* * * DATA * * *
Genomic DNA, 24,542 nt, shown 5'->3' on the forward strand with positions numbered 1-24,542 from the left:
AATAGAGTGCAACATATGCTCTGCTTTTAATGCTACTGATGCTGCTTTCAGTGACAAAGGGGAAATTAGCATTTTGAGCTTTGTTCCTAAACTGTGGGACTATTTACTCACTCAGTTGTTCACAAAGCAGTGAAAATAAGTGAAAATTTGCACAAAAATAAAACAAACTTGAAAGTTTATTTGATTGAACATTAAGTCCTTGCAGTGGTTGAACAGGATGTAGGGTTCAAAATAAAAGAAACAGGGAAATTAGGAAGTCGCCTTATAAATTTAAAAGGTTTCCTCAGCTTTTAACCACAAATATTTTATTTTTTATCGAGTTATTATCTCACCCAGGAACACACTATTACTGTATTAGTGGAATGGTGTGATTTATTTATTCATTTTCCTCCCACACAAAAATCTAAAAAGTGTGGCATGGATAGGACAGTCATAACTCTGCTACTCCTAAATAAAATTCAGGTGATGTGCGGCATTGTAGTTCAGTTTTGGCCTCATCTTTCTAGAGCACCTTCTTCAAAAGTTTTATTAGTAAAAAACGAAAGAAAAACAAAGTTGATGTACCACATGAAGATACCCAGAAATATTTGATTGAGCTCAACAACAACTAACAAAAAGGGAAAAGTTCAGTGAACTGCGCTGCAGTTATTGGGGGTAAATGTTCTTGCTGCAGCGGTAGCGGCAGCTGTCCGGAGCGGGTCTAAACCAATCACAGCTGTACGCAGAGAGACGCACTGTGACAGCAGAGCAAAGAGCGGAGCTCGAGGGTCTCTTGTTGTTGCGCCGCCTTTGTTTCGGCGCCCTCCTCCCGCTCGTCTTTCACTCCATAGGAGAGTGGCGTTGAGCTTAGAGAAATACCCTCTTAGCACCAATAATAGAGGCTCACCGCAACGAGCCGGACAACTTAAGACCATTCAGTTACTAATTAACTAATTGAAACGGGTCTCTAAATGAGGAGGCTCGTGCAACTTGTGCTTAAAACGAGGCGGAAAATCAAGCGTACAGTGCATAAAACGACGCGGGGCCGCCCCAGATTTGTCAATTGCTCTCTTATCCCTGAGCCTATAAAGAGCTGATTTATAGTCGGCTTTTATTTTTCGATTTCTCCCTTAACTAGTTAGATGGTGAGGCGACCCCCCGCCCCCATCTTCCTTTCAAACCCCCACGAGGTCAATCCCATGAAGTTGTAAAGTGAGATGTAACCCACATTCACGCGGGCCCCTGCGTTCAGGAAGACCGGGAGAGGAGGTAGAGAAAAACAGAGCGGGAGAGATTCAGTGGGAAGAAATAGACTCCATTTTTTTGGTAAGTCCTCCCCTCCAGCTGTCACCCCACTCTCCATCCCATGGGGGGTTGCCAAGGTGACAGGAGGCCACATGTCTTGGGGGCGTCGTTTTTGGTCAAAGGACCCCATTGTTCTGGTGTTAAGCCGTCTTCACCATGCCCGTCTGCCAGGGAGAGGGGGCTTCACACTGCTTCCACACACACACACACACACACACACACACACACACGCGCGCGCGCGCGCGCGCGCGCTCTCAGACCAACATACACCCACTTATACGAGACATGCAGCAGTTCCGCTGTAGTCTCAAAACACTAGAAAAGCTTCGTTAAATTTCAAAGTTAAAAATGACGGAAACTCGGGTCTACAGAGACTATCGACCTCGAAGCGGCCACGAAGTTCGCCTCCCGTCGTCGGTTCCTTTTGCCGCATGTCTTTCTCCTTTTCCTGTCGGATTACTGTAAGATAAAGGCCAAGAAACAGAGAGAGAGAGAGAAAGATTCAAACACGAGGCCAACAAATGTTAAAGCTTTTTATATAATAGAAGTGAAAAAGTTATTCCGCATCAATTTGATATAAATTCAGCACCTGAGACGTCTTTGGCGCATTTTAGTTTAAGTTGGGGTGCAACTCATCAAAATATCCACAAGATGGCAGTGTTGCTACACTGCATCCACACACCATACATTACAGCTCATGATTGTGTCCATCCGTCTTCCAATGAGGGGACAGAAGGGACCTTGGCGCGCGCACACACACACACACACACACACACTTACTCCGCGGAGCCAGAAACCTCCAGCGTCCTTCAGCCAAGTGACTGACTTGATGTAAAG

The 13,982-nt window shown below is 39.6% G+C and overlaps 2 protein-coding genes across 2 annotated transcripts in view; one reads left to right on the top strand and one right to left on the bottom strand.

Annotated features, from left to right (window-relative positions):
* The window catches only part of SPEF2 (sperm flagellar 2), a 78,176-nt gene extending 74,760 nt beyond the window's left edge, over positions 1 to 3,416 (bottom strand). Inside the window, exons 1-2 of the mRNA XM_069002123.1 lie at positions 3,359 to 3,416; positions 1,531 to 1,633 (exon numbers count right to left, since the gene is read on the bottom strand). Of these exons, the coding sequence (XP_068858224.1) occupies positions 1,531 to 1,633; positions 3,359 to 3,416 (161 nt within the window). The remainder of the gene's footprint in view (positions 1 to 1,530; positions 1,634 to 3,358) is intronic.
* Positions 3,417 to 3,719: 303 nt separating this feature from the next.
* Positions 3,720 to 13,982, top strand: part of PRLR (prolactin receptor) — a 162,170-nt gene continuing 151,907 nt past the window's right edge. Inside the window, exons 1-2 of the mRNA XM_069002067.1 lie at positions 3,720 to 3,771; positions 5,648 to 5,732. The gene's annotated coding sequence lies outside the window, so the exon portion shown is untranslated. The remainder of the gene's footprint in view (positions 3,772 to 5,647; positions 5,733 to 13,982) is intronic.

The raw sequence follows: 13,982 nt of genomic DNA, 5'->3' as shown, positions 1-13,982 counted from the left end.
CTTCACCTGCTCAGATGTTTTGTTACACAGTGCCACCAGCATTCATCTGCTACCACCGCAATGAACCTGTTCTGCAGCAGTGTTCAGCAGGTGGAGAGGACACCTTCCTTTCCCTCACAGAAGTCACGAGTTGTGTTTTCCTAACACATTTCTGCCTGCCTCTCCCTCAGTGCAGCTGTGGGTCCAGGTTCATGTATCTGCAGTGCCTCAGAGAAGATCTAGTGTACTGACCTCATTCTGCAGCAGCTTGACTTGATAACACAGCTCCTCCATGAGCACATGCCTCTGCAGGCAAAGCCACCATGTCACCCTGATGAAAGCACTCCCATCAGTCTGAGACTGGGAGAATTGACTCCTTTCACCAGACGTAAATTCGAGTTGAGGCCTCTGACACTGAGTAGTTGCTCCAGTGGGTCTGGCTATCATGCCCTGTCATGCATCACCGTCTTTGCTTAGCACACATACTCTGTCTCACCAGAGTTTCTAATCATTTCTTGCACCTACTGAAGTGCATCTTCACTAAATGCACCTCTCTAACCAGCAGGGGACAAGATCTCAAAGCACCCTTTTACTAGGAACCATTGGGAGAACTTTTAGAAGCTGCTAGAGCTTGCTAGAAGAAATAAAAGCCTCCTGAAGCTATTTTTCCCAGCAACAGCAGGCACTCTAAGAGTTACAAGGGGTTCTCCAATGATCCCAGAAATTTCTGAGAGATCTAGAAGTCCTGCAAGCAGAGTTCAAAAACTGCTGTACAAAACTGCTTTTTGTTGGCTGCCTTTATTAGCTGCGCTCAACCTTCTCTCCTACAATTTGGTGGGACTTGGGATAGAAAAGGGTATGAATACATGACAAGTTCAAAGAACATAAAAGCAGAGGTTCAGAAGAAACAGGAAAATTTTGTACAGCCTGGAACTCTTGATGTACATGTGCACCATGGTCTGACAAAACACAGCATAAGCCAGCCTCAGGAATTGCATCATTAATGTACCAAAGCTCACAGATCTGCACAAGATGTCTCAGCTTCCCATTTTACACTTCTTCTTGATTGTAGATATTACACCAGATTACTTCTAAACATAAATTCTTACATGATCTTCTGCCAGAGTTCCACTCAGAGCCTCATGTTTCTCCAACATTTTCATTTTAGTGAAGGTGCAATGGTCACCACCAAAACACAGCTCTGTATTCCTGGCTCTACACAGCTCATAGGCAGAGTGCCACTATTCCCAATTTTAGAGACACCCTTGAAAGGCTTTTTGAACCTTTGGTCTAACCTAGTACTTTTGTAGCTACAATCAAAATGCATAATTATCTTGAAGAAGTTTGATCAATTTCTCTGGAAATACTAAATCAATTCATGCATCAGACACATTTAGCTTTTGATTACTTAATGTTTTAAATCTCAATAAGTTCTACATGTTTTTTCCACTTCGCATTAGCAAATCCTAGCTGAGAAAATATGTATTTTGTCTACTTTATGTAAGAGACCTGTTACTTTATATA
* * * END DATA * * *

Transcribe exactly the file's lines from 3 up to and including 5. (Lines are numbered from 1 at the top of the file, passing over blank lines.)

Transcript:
The 13,982-nt window shown below is 39.6% G+C and overlaps 2 protein-coding genes across 2 annotated transcripts in view; one reads left to right on the top strand and one right to left on the bottom strand.

Annotated features, from left to right (window-relative positions):
* The window catches only part of SPEF2 (sperm flagellar 2), a 78,176-nt gene extending 74,760 nt beyond the window's left edge, over positions 1 to 3,416 (bottom strand). Inside the window, exons 1-2 of the mRNA XM_069002123.1 lie at positions 3,359 to 3,416; positions 1,531 to 1,633 (exon numbers count right to left, since the gene is read on the bottom strand). Of these exons, the coding sequence (XP_068858224.1) occupies positions 1,531 to 1,633; positions 3,359 to 3,416 (161 nt within the window). The remainder of the gene's footprint in view (positions 1 to 1,530; positions 1,634 to 3,358) is intronic.